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In December 2006, a week before turning 40 years old, Michelle Bygd went in for her annual women’s exam at Mayo Clinic Health System in Red Wing. Her doctor convinced her to schedule her first mammogram, routine for women turning 40.
A non-smoker with very little family history of breast cancer, Bygd felt very confident going into her appointment. The exam was pretty painless, and she felt happy to check it off of her “to do” list.
The next day, a nurse called and asked that Bygd have a second, more extensive mammogram to get a closer look. A few days later, the nurse called again. This time is was to schedule a biopsy. A small mass was discovered during the exam. Still not completely convinced that anything was really wrong, Bygd went in for the biopsy.
Bygd’s surgeon then delivered the devastating news – it was invasive ductal breast cancer. She felt numb and her mind strayed to her nine-year-old daughter, Alice. “The only thing I could think of at that moment in time was, ‘now my daughter has a history,’” says Bygd. She was told the cancer was in its early stages. Fortunately, the cancer was caught early thanks to the mammogram. Bygd decided to have a lumpectomy where only the cancer or unusual breast tissue is removed, followed by six weeks of radiation at Mayo Clinic in Rochester.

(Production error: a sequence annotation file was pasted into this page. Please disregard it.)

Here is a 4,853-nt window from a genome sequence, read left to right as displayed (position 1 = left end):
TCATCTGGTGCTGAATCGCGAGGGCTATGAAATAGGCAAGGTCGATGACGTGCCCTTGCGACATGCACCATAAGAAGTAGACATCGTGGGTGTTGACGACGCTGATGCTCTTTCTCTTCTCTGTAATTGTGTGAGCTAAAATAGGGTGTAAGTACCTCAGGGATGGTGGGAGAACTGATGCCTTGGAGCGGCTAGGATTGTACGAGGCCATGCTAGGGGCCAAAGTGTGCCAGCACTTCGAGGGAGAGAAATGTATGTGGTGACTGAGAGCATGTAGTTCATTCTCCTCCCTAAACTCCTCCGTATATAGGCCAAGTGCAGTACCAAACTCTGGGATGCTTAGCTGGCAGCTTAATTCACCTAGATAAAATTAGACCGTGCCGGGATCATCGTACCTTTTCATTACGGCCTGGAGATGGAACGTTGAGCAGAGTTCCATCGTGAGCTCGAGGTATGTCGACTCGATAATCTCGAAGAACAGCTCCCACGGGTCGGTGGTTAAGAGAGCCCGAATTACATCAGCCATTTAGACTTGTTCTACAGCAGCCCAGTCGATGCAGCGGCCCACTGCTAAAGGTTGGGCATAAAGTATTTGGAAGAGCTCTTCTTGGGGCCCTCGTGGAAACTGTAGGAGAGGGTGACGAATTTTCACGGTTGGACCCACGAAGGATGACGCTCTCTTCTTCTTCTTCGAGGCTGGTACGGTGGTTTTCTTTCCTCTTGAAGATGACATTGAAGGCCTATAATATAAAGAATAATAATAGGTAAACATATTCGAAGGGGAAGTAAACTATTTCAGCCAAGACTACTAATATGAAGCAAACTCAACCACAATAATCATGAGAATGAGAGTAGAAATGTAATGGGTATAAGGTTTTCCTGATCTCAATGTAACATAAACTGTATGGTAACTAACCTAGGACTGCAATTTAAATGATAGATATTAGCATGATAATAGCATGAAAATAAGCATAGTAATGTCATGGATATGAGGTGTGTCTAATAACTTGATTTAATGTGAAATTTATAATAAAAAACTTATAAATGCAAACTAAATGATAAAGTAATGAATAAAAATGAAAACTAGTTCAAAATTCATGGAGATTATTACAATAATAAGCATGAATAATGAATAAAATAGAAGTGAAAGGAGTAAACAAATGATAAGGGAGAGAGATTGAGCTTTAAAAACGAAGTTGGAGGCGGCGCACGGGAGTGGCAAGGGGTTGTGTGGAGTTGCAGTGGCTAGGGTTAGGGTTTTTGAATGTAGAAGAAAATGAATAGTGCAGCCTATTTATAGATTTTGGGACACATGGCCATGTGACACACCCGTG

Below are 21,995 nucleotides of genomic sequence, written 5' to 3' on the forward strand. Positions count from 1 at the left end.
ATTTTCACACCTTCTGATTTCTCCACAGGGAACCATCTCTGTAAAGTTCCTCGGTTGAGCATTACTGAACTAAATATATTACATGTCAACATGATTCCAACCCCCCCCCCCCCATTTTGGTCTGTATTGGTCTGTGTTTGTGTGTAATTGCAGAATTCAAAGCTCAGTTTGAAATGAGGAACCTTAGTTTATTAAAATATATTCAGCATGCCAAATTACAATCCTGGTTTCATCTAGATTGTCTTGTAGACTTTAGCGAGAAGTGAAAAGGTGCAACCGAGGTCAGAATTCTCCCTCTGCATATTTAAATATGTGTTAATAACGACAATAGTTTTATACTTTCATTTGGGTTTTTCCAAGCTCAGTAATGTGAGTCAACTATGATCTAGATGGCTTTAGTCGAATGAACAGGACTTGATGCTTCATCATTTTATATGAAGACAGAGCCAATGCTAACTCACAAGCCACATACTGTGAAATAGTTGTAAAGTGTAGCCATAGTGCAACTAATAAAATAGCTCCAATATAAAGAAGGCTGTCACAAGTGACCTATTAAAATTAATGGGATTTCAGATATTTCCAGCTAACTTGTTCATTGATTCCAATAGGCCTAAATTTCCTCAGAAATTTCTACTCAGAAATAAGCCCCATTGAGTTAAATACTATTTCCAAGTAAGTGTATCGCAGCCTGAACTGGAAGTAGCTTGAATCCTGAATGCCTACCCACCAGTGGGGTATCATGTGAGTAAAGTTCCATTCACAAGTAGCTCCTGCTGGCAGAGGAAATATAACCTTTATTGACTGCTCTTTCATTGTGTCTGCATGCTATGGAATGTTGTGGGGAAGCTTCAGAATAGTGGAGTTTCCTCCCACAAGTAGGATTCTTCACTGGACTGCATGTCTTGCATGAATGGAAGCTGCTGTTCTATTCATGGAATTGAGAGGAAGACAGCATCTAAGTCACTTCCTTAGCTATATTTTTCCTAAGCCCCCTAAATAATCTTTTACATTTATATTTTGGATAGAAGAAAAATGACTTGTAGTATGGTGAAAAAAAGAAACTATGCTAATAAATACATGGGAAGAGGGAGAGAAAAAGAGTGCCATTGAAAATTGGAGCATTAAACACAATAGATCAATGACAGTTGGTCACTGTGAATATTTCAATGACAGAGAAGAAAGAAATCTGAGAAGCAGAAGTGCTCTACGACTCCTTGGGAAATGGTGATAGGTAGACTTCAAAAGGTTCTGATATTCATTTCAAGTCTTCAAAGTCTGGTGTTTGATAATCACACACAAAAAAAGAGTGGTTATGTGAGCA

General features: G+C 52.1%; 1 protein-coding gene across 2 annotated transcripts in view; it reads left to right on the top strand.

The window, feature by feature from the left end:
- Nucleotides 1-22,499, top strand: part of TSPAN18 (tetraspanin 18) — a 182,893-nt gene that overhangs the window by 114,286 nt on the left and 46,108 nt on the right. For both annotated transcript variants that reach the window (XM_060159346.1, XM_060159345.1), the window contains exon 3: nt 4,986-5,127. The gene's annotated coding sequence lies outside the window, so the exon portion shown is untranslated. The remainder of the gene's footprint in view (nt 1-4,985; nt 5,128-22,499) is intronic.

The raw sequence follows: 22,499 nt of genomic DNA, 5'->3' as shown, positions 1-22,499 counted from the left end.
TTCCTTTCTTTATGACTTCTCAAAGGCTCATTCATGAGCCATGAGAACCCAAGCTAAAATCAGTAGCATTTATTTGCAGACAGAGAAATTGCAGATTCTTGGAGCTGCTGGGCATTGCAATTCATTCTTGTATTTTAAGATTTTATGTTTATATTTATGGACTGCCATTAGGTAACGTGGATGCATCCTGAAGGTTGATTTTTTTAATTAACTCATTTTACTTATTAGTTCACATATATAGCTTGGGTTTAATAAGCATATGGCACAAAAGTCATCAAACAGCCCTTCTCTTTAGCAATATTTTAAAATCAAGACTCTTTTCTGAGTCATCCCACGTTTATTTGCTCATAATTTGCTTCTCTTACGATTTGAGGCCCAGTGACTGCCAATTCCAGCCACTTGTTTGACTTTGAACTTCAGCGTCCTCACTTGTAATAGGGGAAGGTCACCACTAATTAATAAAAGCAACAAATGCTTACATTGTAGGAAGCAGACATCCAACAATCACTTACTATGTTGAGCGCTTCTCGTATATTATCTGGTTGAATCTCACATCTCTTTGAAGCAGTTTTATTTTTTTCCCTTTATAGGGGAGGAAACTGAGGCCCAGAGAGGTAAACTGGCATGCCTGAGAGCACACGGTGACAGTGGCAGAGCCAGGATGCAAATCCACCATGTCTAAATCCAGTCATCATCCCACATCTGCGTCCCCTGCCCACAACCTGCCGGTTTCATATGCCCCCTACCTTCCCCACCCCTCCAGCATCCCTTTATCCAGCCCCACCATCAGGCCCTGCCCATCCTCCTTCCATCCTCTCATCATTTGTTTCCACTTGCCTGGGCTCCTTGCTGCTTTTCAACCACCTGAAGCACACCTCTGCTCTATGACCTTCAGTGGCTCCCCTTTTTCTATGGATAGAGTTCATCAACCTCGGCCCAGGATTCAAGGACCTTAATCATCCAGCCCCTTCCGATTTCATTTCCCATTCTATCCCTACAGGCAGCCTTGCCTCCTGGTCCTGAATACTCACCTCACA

While Bygd had radiation treatments, her mother and best friend took care of her daughter. Together they had a number of “grown-up” conversations about cancer and dying. But Bygd never lost sight on her daughter’s future. With the help of her family and friends, Bygd was still able to enroll her in extra-curricular activities in Red Wing. “My friends, whom I call my Mafia family, are truly amazing. They treated Alice like one of their own and were there to support me through this journey,” says Bygd.
Time to celebrate
Following her six weeks of radiation, Bygd met with C. Victoria Thomas, M.D., an oncologist at Mayo Clinic Health System in Red Wing, and received great news. Dr. Thomas was certain that all of the cancer had been removed during surgery and that the radiation treatments were a success in acting as a precautionary defense against any cancerous cells that might have been missed. The body scan also showed that the cancer had not spread to any lymph nodes.
In celebration, Bygd, Alice and Bygd’s mother decided to forge ahead with their scheduled travel plans to New York. Even though Bygd was very fatigued and nauseous throughout the trip, she put on a smile and made memories to last a lifetime.
As much as Bygd and her daughter have overcome together, they are preparing for the next phase in their lives. Alice will graduate from high school next spring and go to college. “I couldn’t be more proud of the young lady she has become. No child should have to take care of a parent at the age of nine, but she did and our relationship is stronger because of it,” says Bygd.